Tripoli, April 28 (IANS/AKI) Libyan military strongman Khalifa Haftar’s return after a two-week stay in France for medical treatment could offer hope for the future stability of the conflict-wracked country, says Italian Ambassador Giuseppe Perrone.
Perrone was speaking to AKI after 72-year-old Haftar returned to the eastern city of Benghazi on Thursday aboard a flight from Cairo and told senior army commanders and local elders in a televised address from the airport that he was in good health.
Authorities in eastern Libya did not issue pictures of any detailed information about Haftar during his stay in Pairs, fuelling speculation over the gravity of his condition and its possible impact on Libya.
“Obviously, it is pleasing that the general is well and that he may contribute to national reconciliation and to Libya’s stabilisation,” Perrone said.
“It is to be hoped he can continue to make a positive personal contribution to taking this process forward.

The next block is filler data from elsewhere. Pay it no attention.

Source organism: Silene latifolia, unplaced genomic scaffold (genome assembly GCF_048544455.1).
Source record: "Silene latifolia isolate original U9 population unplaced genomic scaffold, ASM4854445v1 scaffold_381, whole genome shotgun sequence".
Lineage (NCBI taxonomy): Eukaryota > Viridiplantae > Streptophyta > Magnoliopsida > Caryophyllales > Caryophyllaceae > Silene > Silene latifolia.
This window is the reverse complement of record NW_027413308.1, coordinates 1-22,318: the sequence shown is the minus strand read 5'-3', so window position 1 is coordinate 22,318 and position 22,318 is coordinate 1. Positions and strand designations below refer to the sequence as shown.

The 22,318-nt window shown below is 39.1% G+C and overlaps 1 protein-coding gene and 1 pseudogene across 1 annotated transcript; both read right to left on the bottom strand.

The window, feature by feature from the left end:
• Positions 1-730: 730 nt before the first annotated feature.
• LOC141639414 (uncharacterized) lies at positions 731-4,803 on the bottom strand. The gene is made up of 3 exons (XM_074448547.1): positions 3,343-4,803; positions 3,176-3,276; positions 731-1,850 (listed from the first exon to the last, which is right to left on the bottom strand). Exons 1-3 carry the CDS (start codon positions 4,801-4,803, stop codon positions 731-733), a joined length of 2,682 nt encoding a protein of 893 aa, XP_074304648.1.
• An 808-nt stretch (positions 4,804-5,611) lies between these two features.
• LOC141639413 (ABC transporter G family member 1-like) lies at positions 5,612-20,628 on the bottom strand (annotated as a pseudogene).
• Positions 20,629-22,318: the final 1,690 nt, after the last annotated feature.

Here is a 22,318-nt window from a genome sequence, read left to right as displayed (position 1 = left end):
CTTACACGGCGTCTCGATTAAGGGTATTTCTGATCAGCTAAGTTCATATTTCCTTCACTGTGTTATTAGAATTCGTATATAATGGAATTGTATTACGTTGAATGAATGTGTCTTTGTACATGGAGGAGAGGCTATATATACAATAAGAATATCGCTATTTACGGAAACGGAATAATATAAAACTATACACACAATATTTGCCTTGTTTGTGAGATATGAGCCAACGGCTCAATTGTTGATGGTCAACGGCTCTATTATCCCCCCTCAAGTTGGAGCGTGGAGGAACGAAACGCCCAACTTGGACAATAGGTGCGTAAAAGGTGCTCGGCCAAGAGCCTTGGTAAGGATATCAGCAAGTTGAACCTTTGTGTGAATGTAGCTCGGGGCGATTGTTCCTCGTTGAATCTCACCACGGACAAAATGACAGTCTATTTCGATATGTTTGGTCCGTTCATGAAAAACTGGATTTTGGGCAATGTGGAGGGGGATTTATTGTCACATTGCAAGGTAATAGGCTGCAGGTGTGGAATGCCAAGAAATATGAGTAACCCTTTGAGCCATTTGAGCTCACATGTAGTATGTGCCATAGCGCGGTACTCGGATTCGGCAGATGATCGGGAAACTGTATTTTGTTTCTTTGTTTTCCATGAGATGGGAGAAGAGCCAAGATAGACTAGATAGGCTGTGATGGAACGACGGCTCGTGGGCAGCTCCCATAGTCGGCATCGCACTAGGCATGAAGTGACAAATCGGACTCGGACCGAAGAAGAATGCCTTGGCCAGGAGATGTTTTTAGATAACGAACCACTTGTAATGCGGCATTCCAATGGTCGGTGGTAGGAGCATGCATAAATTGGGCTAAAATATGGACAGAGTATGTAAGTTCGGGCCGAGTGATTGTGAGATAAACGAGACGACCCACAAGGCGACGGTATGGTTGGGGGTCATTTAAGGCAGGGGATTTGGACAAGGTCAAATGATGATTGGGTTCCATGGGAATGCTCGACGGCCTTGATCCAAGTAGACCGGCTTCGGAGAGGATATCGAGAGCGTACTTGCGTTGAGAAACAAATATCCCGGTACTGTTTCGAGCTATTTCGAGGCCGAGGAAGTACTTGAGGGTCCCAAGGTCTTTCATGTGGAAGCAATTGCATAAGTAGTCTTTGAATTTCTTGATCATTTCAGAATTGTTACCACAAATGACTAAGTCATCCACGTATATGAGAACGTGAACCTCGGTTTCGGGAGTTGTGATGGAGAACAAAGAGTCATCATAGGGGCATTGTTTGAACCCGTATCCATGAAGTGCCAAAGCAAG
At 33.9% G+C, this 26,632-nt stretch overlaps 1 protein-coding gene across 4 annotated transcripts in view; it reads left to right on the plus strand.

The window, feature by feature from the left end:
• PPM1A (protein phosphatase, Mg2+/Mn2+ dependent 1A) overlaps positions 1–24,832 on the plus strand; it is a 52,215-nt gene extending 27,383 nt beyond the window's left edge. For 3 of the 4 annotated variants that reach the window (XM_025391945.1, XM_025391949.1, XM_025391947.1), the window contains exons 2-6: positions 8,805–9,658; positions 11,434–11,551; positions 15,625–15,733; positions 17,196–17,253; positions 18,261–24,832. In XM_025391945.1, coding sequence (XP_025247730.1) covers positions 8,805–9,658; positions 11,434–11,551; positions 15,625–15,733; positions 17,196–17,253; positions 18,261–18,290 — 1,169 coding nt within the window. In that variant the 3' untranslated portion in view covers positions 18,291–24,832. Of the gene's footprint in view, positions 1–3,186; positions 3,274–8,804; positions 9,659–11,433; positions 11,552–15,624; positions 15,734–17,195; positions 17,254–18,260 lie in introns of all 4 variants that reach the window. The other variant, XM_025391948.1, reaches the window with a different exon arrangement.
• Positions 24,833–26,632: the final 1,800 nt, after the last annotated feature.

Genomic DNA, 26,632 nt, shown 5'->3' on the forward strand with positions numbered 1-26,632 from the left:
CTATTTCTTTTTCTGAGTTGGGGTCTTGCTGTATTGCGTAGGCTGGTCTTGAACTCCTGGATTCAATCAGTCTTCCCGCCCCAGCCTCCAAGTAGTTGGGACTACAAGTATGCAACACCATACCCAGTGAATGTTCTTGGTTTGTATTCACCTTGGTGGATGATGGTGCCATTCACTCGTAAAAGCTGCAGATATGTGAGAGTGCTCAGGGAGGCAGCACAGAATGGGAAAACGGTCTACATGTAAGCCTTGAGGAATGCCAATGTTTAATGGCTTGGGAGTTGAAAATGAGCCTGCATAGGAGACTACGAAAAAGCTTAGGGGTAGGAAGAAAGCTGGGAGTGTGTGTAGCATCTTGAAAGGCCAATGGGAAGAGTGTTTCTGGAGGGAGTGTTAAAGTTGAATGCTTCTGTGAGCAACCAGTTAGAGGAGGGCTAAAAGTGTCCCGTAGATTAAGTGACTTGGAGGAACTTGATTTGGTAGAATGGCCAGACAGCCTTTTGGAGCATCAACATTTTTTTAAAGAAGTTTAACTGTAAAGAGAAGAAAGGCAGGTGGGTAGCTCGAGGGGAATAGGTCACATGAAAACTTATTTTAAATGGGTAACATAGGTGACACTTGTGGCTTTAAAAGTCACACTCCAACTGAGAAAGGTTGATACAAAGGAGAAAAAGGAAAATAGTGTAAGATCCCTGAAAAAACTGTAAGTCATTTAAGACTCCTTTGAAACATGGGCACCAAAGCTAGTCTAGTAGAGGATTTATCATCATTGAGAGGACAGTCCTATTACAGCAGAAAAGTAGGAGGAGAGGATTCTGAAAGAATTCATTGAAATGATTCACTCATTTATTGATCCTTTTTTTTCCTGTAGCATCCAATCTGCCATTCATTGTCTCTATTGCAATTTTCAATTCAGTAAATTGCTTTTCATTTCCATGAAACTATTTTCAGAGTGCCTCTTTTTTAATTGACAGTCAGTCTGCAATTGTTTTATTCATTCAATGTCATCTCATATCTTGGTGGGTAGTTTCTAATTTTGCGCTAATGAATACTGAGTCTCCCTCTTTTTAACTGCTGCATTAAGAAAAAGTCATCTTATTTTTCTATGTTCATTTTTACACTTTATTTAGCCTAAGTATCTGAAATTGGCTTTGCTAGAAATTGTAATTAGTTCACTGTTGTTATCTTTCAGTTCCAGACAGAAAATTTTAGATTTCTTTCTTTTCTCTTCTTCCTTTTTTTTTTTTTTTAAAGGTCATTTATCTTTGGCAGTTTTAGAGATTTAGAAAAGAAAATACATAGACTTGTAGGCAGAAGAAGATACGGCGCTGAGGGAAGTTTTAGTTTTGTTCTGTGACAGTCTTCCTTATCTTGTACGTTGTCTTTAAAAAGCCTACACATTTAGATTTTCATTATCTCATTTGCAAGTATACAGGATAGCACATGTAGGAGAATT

“I hope that his presence may serve as a unifying force,” said Perrone.
Haftar has steadily extended his grip on eastern Libya and parts of the south, last year capturing Benghazi after a three-year military campaign.
Since 2016, he has controlled all the oil ports and main fields in the east, where most of Libya’s oil resources lie. But he has struggled to contain local militias there and his Libyan National Army has been unable to take the eastern city of Derna, which is controlled by armed rivals.
“Hopefully, Hatfar will be able to unite all the various local forces,” Perrone told AKI.
Haftar has vowed to drive out Islamist militants and to free Tripoli of militias. He also opposes the United Nations-backed transitional government that has been trying to establish itself in the capital for the past two years.
The UN has said it hopes national elections can be held in Libya by the end of year, something which is “a generalised wish” among the country’s population according to Perrone.
Haftar’s return to the political scene can help the country move towards national polls “first and foremost a new constitution and the approval of an electoral law,” Perrone said, adding: “The vote is inevitable for the credibility of the whole reconciliation process.”
The UN has been spearheading efforts to reunify the nation of six million people that has been divided since 2014 between rival governments and military alliances based in its east and west.